The Greek peoples had inhabited Asia Minor for 2000 years before they were finally conquered by the invading Muslim Turks*, harbingers of the Religion of Peace. In the mid 500's AD, these now-Christian Greeks, inheritors of Old Rome, built the largest and most astonishing church in the world in Constantinople, the last capital of the Empire's thousand years.
With the minarets added by the conquering Turks.
As it was, with forecourt and, to the right, the baptistry.
Hagia Sophia --Holy Wisdom-- is now a museum, having been reduced to service as a mosque from 1453 until the secularizing Ataturk created Turkey out of the post WWI ashes of the Ottoman Empire.
The current successor of Constantinople's patriarch, and his Greek church in Turkey, is holding on by his fingernails. Thus the eventual fate of all non-Muslims under the rule of the totalitarian Religion of Peace. (Ask those other Native Peoples under Islam, the Egyptian Copts, how things are working out for them under the Arab Mohammedans.)
|The enormous dome|
Here's screenshots from a rare barebones reconstruction --the original would have been full of mosaic images and precious metals and lamps under its enormous dome
...and people-- of what Justinian's masterpiece would have looked like in its prime**.
In the middle of the space was the Bema, the elaborate pulpit used for reading the scriptures, chanting the psalms, and preaching.
An Orthodox reader*** suggested that the ambon was probably turned the other way, with the longer walkway close to the altar. See the reconstruction of the church of St Polyeuctus, also in Constantinople:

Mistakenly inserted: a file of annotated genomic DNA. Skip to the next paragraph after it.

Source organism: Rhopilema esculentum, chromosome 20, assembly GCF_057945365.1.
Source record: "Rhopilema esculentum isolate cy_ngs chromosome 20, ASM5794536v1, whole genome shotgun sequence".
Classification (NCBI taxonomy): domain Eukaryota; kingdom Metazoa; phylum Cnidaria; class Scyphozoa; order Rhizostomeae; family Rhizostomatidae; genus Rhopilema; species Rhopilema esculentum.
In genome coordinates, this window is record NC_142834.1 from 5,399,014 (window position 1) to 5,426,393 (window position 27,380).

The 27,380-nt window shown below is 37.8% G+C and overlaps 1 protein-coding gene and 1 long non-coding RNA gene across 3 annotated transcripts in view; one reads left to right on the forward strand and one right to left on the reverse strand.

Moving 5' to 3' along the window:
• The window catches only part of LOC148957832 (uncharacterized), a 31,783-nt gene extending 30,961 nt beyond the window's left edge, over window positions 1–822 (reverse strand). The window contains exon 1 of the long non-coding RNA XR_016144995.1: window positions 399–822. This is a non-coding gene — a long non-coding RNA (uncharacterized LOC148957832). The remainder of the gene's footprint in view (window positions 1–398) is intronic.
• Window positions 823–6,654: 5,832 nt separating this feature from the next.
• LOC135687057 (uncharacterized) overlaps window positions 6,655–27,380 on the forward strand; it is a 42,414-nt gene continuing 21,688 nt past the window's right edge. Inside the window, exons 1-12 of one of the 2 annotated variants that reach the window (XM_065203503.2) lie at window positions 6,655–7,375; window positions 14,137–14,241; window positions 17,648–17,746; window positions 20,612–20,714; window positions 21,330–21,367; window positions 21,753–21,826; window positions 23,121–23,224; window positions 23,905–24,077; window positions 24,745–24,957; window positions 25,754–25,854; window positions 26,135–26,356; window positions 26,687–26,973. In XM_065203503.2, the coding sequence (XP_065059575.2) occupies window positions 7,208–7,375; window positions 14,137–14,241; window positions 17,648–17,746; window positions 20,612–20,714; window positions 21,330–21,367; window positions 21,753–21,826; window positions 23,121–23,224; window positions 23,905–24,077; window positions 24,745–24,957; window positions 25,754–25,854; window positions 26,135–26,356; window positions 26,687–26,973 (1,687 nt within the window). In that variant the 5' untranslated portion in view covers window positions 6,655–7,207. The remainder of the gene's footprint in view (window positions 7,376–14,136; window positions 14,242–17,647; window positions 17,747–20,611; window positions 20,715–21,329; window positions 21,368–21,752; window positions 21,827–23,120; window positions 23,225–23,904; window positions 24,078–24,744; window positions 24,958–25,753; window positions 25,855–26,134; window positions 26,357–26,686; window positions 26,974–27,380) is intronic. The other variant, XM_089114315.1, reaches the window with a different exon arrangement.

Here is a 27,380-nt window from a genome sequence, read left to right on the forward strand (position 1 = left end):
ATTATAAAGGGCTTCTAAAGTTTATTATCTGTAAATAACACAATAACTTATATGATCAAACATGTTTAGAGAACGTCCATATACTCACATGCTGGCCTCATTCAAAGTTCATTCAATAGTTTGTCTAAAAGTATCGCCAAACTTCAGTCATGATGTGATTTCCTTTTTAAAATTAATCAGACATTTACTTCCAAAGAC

Or St Eufemia in the same city.
In the apse at the east end was the enclosed Sanctuary, surrounded by a low wall and pillars, with curtains and doors, the altar inside under a ciborium or baldacchino, and in the curve of the apse, amphitheatre-like seating for the many priests, with the throne of the Patriarch at the center.
The icons on the wall grew more prominent over time until now the Eastern churches influenced by Constantinople have an iconostasis, a wall of images, separating the sanctuary from the rest of the church. Although the central bema, as an architectural piece, has disappeared, much of the Eastern liturgy still takes place in the center of the space as well as behind the icon screen.
Recently opened St Nicholas Orthodox Church in Amsterdam
Hagia Sophia Cathedral in Los Angeles with fully developed icon screen
There is a legend that when the early Russian Prince Vladimir wanted a new religion to unify his people and kingdom, he sent emissaries to the Latin Catholics, the Greek Orthodox and the Muslims. The Orthodox won out because the visitors had attended the liturgy in Hagia Sophia and declared that they thought they were in heaven itself.
*Would it not be politically correct to call the Greeks the "Native Turks"?
**To be fair, Hagia Sophia had seen hard times before. Aside from earthquakes and iconoclasts, the disastrous 1204 looting by the Latin Crusaders took a heavy toll, from which the city never really recovered.
***And if you're interested, check out his site, with a tour of old St Peter's in Rome at the end, as it would have looked prior to the Renaissance structure that replaced it.